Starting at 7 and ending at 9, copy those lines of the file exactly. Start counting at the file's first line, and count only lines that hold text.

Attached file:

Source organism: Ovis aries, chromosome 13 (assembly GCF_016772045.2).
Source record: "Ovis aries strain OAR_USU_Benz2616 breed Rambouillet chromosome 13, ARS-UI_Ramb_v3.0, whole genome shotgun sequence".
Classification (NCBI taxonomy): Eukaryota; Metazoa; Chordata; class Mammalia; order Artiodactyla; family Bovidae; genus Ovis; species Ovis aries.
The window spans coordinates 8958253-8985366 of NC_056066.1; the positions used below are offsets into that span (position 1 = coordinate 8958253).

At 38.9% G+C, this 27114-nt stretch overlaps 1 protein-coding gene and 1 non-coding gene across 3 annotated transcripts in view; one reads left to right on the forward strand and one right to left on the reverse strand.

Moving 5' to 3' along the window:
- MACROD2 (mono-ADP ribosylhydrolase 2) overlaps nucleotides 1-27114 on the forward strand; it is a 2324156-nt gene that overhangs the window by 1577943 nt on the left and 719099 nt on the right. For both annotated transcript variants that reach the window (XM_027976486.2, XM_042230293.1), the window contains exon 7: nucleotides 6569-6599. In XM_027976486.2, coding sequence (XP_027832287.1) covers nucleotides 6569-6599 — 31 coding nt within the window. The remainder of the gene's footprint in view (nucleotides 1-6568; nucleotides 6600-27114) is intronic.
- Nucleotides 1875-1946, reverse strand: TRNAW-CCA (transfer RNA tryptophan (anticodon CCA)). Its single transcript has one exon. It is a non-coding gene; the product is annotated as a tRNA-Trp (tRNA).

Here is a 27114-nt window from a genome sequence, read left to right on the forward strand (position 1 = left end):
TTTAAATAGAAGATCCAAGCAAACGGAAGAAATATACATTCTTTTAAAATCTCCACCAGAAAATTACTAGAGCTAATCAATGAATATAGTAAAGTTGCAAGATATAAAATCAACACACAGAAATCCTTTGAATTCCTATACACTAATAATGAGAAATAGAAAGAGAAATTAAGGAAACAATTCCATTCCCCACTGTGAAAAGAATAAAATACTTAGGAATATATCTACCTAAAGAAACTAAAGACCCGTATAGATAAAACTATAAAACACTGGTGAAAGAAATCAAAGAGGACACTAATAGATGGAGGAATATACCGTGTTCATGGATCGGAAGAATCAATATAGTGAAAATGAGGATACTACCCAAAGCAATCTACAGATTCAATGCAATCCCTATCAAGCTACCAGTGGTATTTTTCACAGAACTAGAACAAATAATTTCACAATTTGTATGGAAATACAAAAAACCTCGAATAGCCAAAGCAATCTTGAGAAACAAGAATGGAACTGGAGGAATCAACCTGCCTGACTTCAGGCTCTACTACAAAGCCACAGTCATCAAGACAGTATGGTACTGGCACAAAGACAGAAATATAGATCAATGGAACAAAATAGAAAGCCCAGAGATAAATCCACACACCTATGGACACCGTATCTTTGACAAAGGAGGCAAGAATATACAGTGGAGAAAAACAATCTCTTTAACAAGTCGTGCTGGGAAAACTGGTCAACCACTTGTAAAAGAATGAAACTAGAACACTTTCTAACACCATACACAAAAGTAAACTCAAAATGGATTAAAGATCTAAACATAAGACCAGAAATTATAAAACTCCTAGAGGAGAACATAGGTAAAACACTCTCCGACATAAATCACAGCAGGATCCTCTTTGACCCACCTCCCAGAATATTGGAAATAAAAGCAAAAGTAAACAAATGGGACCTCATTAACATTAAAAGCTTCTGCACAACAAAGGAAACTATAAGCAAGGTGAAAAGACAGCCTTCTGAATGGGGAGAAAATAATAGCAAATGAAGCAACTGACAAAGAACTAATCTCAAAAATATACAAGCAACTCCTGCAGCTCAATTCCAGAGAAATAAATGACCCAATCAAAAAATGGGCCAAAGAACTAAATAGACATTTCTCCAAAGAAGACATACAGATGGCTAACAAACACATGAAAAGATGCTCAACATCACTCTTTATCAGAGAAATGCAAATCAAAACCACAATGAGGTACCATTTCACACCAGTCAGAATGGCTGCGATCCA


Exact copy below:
- MACROD2 (mono-ADP ribosylhydrolase 2) overlaps nucleotides 1-27114 on the forward strand; it is a 2324156-nt gene that overhangs the window by 1577943 nt on the left and 719099 nt on the right. For both annotated transcript variants that reach the window (XM_027976486.2, XM_042230293.1), the window contains exon 7: nucleotides 6569-6599. In XM_027976486.2, coding sequence (XP_027832287.1) covers nucleotides 6569-6599 — 31 coding nt within the window. The remainder of the gene's footprint in view (nucleotides 1-6568; nucleotides 6600-27114) is intronic.
- Nucleotides 1875-1946, reverse strand: TRNAW-CCA (transfer RNA tryptophan (anticodon CCA)). Its single transcript has one exon. It is a non-coding gene; the product is annotated as a tRNA-Trp (tRNA).

Here is a 27114-nt window from a genome sequence, read left to right on the forward strand (position 1 = left end):